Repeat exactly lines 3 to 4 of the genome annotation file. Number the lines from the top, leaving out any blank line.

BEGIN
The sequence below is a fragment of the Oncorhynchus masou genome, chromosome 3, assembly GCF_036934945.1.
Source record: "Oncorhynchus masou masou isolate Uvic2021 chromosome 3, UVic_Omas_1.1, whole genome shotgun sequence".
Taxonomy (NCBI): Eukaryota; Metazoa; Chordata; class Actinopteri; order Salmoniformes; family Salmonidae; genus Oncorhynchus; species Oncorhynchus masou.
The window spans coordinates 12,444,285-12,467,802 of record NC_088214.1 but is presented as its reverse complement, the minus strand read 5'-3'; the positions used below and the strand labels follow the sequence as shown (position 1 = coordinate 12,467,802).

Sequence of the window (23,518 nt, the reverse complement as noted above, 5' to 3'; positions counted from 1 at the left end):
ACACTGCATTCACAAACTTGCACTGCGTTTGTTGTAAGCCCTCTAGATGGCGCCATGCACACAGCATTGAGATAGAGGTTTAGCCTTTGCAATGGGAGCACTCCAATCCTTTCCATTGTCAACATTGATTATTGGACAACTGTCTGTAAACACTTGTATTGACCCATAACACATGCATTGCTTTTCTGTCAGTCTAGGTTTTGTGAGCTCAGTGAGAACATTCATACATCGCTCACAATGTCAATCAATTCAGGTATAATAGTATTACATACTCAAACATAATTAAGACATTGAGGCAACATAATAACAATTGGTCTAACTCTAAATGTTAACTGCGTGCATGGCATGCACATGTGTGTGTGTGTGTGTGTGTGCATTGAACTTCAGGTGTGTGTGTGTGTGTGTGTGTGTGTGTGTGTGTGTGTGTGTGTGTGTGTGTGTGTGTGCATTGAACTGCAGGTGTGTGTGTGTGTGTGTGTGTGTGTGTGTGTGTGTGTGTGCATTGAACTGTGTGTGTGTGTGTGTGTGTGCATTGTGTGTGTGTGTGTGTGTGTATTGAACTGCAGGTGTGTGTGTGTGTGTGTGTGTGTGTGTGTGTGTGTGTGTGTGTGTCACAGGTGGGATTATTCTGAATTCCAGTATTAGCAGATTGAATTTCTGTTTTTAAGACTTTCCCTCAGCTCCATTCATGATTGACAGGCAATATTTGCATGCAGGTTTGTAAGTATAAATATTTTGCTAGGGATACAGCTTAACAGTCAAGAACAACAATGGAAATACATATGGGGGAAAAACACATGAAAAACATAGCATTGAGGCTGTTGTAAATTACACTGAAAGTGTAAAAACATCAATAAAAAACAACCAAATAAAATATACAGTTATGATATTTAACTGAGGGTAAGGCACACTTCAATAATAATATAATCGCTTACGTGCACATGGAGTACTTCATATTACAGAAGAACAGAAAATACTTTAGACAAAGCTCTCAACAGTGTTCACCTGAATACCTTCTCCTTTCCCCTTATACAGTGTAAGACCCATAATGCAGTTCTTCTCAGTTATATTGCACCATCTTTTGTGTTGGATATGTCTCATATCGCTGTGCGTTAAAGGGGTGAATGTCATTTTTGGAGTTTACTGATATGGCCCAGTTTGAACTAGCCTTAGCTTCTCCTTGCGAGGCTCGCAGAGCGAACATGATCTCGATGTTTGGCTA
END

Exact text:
Taxonomy (NCBI): Eukaryota; Metazoa; Chordata; class Actinopteri; order Salmoniformes; family Salmonidae; genus Oncorhynchus; species Oncorhynchus masou.
The window spans coordinates 12,444,285-12,467,802 of record NC_088214.1 but is presented as its reverse complement, the minus strand read 5'-3'; the positions used below and the strand labels follow the sequence as shown (position 1 = coordinate 12,467,802).